In the experiments, the smooth ablation quality was only achieved for scanning speeds *v* > *v*_{crit}. As it has been shown that the transition in ablation quality depends on the sample offset temperature, it is assumed that there exists a certain threshold temperature *T*_{th} causing the change in ablation quality when exceeded. Figure 8 shows the simulated temperatures for scanning speeds above and below the critical value of *v*_{crit} = 4.6 m/s, valid for the laser parameters used and *T*_{offset} = 250 °C. A smaller scanning speed leads to a higher saturation temperature *T*_{sat} and vice versa. In the simulation, the boundary between the ablation regimesis determined by *T*_{th} = *T*_{sat}(*v*_{crit}). Parameters yielding *T*_{sat} ≤*T*_{th} represent the smooth, reflective ablation surface, whereas with *T*_{sat} > *T*_{th}, the surface is degraded due to thermal effects.

In Fig. 5, a comparison of simulation results and the experimental values for the critical scanning speed *v*_{crit} at different sample offset temperatures *T*_{offset} is depicted. Using a critical saturation temperature of *T*_{th} = 607 °C and determining the scanning speed for each offset temperature *T*_{offset} such that *T*_{sat} = *T*_{th} is reached, a good agreement with the experimental data is observed for both laser fluences. From the curve fitting, the uncertainty of *T*_{th} is found to be about ± 10 °C. The exact physical meaning of this threshold temperature *T*_{th} is to be investigated in future work. According to Eq. (8), a higher fluence leads to a greater temperature rise and hence requires a higher scanning speed to reach *T*_{sat} = *T*_{th}. This experimentally observed increase of *v*_{crit} from *F*_{1} to *F*_{2} for a fixed *T*_{offset} is also well reflected by the simulation. Therefore, for a given critical saturation temperature, the explained model allows describing the transition from the smooth to the bumpy ablation regime quantitatively for different fluences.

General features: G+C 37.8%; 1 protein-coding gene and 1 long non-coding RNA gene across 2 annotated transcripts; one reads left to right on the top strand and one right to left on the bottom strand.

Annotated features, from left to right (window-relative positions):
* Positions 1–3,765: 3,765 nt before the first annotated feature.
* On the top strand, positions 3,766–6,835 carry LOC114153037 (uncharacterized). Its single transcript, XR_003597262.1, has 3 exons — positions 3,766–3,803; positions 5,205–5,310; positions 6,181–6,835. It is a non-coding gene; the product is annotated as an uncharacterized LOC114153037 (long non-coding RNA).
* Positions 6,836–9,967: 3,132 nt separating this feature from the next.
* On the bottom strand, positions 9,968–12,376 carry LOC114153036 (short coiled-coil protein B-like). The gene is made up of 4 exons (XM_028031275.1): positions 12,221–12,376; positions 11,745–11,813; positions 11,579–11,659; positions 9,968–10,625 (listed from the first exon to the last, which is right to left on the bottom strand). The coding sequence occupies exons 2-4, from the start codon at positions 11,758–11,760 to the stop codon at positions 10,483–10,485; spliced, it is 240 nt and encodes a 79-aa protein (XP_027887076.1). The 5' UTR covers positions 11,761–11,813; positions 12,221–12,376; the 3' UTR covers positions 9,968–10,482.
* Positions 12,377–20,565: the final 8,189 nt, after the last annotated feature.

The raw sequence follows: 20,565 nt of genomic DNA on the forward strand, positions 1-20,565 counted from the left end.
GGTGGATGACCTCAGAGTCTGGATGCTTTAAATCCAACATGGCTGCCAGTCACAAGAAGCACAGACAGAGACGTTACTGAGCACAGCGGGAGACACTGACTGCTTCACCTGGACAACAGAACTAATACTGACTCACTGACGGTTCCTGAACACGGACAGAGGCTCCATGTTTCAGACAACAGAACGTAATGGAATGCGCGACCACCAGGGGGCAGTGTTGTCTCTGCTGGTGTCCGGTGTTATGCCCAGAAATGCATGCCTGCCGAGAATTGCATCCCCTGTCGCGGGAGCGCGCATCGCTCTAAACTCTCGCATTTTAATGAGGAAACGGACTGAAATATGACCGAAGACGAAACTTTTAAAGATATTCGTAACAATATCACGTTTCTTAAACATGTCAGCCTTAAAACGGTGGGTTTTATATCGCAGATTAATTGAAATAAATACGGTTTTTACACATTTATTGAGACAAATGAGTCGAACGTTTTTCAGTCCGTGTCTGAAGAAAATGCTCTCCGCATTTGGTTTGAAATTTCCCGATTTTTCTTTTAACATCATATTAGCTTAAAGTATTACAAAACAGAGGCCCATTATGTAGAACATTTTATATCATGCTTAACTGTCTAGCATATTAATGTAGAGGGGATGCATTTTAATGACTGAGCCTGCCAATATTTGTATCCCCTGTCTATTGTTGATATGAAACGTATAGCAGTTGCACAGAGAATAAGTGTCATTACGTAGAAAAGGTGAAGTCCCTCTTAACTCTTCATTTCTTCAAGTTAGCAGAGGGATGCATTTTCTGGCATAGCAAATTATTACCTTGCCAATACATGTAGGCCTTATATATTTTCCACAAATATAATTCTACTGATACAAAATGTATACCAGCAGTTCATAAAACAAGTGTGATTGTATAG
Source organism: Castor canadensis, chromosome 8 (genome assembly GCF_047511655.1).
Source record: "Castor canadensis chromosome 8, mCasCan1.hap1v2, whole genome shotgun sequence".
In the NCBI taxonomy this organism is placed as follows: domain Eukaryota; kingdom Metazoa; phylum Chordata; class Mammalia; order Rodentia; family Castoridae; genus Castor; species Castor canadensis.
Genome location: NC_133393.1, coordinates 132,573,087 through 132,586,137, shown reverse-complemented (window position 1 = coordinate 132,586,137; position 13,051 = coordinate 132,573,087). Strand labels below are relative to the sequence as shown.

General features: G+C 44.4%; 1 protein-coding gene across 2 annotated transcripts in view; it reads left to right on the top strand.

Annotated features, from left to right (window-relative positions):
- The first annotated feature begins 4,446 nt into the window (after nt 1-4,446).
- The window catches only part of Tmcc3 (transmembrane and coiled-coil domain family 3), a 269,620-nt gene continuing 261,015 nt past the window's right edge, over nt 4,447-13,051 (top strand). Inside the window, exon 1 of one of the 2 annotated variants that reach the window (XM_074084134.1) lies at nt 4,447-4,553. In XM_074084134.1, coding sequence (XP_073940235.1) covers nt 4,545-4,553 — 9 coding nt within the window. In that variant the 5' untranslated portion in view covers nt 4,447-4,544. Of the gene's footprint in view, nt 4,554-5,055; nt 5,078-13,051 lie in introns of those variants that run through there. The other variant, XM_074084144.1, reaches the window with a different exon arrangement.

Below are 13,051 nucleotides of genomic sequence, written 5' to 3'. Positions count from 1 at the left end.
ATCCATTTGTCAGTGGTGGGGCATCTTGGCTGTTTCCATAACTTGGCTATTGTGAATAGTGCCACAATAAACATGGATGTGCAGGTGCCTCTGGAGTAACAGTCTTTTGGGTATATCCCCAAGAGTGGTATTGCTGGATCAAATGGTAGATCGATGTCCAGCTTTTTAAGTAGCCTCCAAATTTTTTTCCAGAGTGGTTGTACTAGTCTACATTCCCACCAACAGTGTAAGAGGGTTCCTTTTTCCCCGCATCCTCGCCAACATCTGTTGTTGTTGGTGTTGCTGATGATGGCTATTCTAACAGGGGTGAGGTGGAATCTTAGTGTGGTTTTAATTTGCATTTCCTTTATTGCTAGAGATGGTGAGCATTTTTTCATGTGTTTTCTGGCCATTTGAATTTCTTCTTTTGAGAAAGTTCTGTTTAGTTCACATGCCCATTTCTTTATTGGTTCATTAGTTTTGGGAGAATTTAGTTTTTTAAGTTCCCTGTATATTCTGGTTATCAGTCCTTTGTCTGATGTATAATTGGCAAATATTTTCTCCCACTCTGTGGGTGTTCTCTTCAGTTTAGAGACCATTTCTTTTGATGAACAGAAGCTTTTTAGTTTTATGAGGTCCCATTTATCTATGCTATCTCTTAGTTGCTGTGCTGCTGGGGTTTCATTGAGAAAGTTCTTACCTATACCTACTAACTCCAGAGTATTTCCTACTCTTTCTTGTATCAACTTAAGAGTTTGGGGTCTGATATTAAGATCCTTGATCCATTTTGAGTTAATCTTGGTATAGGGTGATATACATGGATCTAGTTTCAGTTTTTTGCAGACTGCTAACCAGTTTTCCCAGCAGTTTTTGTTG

## 4. Summary and conclusion

In the scope of this study, it is shown that in scanning ultra-short pulse laser processing of metals, there exist two ablation regimes differing significantly in ablation quality: in the high-quality regime, the ablated surface is smooth and reflective; the surface in the low-quality regime, however, has a much lower reflectance, is oxidized and covered with small bumps of about 10 µm. A transition from the bumpy to the smooth ablation regime is accomplished by increasing the scanning speed. The minimum scanning speed *v*_{crit} yielding a high-quality ablated surface was identified as an important parameter. It increases for higher fluences and sample offset temperatures. Considering the temperature rise due to the deposited heat remaining in the laser-irradiated area after each pulse and taking into account the temporal and spatial displacement of the subsequent pulses, a heat flow model for scanning ultra-short pulse laser machining was developed. From the model it can be deduced that heat accumulation leads to a saturation state of the surface temperature depending on the processing parameters. Assuming a threshold temperature of *T*_{th} = 607 °C determining the change in ablation quality of the investigated stainless steel (1.4301), the critical scanning speed can hereby be simulated and agrees well with the experimental data.

## References and links